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HIV still leading killer in Kenya, new government survey shows

Health & Science

HIV remains the leading cause of death in Kenya, a new report released by the Government has shown.

The Global Burden of Disease, which is a report meant to guide policy formulation in the Kenyan health sector, shows the trends of health loss and leading causes from 1990 to 2013.

The report, prepared by the Ministry of Health in conjunction with the International Center for Humanitarian Affairs (ICHA), lists lower respiratory infections as the second leading killer in Kenya followed by diarrhoea diseases, tuberculosis and malaria. The report pointed out that non-communicable diseases like stroke, diabetes and ischemic heart disease are killers that should be taken seriously.

However, it is not all doom and gloom as the report notes that Kenya has significantly reduced death of mothers during delivery from 506 per 100,000 live births in 2004 to 277 deaths in 2013. This figure remains high compared to the regional average of 230 deaths.

While Kenya has achieved a considerable decline in death of children under the age of five, the mortality rate still remains high with 58 children out of 100,000 dying.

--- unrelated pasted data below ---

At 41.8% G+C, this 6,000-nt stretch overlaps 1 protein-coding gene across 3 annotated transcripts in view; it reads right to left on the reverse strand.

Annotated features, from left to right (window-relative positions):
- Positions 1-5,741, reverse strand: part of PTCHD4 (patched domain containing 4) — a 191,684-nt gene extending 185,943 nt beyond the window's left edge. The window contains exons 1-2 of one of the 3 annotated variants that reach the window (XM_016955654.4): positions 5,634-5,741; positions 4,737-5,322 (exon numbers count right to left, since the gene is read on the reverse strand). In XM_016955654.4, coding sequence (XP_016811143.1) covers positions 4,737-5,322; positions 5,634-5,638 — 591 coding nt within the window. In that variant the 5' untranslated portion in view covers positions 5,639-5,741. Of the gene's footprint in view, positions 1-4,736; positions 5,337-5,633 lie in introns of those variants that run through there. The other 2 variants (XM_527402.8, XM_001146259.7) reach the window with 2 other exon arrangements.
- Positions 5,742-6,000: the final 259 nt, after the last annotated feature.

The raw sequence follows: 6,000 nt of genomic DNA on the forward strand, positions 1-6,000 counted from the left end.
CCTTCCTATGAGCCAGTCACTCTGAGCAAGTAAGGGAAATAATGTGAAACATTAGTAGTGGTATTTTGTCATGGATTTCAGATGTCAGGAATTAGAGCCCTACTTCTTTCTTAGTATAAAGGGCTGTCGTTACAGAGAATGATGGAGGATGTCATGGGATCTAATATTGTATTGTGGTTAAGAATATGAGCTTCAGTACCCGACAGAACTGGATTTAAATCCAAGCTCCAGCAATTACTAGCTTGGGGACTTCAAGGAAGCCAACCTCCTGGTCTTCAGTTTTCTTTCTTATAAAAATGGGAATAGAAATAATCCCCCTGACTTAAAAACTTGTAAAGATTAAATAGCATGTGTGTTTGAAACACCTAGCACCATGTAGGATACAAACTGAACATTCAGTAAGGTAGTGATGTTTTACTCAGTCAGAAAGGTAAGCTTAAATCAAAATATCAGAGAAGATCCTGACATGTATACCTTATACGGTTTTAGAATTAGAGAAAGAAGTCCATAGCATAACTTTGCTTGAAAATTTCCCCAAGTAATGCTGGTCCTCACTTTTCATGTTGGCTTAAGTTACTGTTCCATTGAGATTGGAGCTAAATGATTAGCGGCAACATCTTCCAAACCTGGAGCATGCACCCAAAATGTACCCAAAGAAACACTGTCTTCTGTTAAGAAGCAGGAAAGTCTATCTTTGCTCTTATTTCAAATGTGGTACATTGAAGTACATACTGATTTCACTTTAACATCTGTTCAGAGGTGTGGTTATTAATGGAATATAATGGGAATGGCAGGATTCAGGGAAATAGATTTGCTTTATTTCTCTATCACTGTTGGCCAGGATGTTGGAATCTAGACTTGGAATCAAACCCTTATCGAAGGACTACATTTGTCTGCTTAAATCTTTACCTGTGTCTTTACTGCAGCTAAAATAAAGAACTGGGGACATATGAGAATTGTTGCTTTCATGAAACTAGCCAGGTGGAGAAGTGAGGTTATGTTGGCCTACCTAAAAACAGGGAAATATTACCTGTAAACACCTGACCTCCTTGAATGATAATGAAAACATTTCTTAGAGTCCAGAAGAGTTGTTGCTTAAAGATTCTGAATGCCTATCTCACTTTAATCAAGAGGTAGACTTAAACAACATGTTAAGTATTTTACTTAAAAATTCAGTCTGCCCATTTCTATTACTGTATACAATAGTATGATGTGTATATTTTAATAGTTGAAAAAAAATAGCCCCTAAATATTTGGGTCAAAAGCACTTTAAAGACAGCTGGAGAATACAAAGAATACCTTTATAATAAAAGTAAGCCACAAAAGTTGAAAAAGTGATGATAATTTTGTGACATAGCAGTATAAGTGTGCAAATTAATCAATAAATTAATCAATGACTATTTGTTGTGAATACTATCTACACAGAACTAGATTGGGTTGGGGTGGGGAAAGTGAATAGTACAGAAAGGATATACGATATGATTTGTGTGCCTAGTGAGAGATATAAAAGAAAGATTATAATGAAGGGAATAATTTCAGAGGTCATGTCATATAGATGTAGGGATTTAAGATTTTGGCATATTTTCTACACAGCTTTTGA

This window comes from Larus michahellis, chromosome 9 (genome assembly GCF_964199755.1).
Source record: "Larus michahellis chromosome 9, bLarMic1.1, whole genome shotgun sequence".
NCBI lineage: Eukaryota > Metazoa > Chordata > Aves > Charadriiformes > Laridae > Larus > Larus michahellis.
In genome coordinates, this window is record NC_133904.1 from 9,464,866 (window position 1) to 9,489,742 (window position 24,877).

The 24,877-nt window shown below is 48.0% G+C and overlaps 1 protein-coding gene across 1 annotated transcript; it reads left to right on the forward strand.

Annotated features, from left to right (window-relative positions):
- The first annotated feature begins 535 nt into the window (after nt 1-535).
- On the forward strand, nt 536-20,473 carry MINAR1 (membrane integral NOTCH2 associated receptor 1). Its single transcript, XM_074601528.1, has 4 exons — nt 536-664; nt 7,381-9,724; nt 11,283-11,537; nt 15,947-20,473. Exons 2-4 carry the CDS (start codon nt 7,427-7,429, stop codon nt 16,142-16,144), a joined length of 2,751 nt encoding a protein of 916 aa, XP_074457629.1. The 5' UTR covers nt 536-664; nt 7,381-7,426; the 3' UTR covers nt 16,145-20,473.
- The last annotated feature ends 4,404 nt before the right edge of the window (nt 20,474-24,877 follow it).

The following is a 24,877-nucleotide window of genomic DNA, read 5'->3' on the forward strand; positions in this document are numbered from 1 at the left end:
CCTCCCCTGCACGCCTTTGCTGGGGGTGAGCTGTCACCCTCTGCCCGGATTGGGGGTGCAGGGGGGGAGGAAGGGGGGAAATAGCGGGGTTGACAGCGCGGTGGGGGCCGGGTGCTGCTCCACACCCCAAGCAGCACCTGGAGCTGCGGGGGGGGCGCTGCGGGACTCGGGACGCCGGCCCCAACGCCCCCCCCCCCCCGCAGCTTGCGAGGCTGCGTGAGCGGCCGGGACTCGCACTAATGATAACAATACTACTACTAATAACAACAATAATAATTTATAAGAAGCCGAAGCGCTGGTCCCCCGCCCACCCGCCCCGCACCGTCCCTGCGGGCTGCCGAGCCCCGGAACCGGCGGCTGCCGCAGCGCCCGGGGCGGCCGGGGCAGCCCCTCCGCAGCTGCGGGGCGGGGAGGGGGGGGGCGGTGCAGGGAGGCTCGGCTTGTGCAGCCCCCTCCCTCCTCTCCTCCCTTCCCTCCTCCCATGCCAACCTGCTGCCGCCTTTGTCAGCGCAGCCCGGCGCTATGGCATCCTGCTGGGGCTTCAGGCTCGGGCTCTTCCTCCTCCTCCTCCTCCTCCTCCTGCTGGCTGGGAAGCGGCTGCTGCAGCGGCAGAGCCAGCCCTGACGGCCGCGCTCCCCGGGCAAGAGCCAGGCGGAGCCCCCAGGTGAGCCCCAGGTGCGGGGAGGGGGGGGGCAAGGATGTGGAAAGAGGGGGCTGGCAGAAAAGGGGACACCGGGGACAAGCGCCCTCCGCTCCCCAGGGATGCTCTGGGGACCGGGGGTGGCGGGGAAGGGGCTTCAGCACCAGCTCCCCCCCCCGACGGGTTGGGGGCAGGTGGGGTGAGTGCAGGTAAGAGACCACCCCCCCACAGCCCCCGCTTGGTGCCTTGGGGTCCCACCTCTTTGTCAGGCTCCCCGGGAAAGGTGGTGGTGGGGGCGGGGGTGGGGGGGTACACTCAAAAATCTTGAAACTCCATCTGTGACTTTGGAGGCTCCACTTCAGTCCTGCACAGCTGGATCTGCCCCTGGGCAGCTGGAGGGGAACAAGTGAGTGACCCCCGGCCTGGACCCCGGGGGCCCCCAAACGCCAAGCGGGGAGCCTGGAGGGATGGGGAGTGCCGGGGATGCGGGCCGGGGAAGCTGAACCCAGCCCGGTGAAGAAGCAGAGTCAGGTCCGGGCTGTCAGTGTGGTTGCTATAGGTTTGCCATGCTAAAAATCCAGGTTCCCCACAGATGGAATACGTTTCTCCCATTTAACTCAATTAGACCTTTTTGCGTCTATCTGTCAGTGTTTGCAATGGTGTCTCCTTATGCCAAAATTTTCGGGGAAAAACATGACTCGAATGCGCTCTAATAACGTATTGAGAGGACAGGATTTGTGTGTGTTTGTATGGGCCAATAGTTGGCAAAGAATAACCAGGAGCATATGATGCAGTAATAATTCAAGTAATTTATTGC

Kenya stands fifth among countries with the least child deaths in the region after Seychelles, Mauritius, Comoros and Eritrea. Somalia has the worst record of child deaths with 114 children out of 100,000 dying.

"Since the 2000s, childhood survival in Kenya has improved, reaching a mortality rate that is lower than most countries in the region. But under-five mortality is still high in Kenya," the report notes.

Due to this reality, life expectancy in Kenya has also grown marginally after a slump at the beginning of 1990 and hitting the greatest low between 2000 and 2002, mainly due to HIV.

While in 1990, life expectancy was 62 years for males and 64 years for females, it went to below 60 years before rising again to 63 (males) and 68 (women) in 2013.

The other factor that has led to death and disability is road accidents, which have increased exponentially from 1990 to 2013. The worst year for road carnage was 2005, which saw over 320,000 injuries. This dropped to slightly above 300,000 in 2013.

"Road injuries are long absent from the top 10 causes of health loss in Kenya," the report adds.

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